The island of Bali will reopen to international tourism on 11 September.
Bali’s Governor, I Wayan Koster has signed a new decree entitled, “New Era of Life Protocol”, as the island will implement a three-phase plan to reopen to tourists. Mass prayers were held as the announcement was made on 5 July.
The island has been particularly hard hit by the Covid-19 lockdown, as 80% of the its population relies on tourism either directly or indirectly. Almost all tourist destinations, attractions and facilities have been closed since the state of emergency was imposed in March.
Bali’s first reopening phase begins on 9 July, as the local administration is to allow some businesses, including health services, fishing, restaurants, modern markets and finance to operate. Tourism activities will begin in phase two, on 31 July, when local Indonesians will be allowed to come to the island. The final and third phase, when the island opens to international visitors, will begin on 11 September. The local authorities have not at this stage announced which countries’ residents will be able to enter.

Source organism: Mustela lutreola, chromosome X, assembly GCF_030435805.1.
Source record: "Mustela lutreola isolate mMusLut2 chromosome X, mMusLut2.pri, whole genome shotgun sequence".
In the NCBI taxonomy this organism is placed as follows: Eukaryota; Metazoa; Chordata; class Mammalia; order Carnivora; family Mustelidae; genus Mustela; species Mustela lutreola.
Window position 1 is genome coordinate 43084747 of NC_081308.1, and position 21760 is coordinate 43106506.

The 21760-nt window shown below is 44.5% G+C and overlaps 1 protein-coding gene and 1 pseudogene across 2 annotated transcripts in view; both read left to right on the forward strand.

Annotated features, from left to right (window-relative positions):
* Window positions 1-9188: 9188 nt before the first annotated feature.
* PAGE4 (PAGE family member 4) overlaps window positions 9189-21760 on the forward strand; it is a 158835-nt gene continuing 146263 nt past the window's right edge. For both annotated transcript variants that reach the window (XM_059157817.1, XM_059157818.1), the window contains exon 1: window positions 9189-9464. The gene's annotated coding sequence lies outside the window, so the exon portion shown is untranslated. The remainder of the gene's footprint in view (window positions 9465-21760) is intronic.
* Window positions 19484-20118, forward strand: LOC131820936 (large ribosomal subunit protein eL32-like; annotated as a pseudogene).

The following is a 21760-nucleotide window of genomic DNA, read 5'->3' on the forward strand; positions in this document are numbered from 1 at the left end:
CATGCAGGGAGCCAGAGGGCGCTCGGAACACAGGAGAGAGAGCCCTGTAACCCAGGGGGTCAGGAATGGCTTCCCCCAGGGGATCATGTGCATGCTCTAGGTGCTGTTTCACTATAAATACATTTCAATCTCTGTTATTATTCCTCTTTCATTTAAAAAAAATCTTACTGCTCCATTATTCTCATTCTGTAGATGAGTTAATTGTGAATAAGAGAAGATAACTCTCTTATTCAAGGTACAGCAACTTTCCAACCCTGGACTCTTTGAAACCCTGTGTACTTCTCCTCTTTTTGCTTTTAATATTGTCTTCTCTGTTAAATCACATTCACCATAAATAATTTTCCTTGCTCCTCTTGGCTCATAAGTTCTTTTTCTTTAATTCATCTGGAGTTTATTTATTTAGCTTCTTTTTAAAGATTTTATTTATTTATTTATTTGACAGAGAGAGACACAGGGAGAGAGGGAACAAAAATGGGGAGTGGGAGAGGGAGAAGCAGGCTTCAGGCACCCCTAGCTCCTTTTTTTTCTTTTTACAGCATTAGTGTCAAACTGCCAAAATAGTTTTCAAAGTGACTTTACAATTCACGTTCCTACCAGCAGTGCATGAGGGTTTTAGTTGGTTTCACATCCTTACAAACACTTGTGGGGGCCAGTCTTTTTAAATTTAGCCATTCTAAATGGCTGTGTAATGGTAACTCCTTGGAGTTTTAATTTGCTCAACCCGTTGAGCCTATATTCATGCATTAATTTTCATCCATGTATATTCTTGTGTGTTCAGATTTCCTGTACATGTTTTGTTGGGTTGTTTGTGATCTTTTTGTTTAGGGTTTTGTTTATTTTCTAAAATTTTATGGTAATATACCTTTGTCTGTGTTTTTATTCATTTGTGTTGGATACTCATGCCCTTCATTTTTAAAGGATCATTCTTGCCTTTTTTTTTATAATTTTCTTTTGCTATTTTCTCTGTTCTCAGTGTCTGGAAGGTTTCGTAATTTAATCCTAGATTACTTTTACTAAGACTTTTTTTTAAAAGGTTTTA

The Indonesian island, which closed its borders and suspended its visa-on-arrival policy in March, has reported a great deal of success in managing the coronavirus outbreak with relatively low infection rates. Indeed, while Bali has a population of around 4.2 million, it reported only around 1,900 coronavirus cases, and 23 deaths. This compares to around 65,000 cases in the whole of Indonesia with over 3,000 deaths. For this reason, Bali will be one of the first Indonesian islands to reopen to tourists.
To safely reopen hotels, restaurants and tourist attractions, a new CHS (Cleanliness, Health, and Safety) programme is being rolled-out, setting out guidelines for increased health, hygiene and safety standards.